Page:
IN OTHER WORDS: Torture demon

The use of torture authorized by President Bush left a stain on America’s reputation, produced dubious intelligence, and may have played into the hands of Osama bin Laden and like-minded fanatics. President Obama began the hard but necessary work of undoing the damage when, on his first day in office, he issued executive orders ending torture and calling for task forces to evaluate policy on the detention and interrogation of terrorist suspects.

The recent publication of excerpts from a report by the International Committee of the Red Cross on the treatment of 14 “high-value detainees” in CIA custody has again brought the issue of torture to the fore. The repulsive details oblige Americans to confront — without euphemisms such as “alternative set of procedures” —violations of the Geneva Conventions and US law perpetrated in their name.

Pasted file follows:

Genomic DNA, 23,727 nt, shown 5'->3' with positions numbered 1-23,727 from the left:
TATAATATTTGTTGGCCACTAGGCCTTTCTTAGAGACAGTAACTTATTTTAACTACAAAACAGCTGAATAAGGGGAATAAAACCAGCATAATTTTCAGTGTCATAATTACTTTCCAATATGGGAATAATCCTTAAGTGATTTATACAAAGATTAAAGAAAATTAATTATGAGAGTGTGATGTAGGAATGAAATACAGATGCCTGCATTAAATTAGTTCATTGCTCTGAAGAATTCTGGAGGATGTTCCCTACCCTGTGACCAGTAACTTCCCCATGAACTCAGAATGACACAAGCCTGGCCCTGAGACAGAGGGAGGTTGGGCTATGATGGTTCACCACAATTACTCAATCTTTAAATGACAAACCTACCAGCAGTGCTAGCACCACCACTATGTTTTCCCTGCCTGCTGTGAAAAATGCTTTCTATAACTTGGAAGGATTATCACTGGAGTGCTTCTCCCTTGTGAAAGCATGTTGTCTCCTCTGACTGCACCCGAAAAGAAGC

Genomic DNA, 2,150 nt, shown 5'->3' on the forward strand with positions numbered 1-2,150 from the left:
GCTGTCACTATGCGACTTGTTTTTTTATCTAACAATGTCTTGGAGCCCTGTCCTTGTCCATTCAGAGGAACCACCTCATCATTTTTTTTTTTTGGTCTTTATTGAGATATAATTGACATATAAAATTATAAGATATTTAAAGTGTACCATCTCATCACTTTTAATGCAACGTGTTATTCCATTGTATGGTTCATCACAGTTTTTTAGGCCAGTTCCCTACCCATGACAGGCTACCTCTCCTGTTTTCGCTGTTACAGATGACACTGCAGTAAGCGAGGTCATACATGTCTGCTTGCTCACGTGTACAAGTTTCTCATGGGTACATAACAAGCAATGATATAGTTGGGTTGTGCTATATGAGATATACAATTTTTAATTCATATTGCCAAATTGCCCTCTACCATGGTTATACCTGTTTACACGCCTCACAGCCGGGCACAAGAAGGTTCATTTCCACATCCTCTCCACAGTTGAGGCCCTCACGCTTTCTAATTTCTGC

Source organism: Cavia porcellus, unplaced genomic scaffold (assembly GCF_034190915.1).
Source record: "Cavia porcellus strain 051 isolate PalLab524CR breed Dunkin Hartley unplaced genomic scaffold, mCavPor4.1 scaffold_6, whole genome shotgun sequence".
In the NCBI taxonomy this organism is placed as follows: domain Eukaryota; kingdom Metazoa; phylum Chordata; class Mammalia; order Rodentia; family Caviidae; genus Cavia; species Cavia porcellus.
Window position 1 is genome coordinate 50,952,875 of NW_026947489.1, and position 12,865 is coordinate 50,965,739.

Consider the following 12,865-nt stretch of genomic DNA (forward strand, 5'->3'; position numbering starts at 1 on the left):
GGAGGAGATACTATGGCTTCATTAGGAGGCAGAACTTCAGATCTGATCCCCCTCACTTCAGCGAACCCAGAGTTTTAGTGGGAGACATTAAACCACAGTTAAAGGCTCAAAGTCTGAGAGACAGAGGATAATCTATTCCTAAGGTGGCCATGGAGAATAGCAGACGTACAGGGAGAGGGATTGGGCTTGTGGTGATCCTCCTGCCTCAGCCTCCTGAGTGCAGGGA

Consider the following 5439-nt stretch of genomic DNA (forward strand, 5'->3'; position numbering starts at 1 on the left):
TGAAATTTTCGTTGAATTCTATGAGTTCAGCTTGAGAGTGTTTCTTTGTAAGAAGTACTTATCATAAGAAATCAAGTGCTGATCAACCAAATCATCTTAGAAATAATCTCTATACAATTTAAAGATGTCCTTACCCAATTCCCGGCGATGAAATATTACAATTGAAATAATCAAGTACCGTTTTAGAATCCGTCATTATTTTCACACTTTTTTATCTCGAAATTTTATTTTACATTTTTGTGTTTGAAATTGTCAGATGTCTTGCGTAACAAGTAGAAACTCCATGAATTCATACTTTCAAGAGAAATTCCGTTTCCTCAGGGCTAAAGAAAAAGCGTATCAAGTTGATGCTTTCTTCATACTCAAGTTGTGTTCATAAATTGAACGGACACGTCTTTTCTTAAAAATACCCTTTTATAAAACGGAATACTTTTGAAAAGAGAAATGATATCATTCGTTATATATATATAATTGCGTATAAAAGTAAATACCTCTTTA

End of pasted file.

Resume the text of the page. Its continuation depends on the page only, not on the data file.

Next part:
An inquiry into the Bush administration’s use of torture will serve a useful purpose if it steers clear of partisan politics.

The purpose of an inquiry should not be to criminally indict CIA officers or mid-level government officials; they were acting under authority granted them by a commander in chief. The purpose should be to demonstrate that American democracy is capable of correcting its worst errors.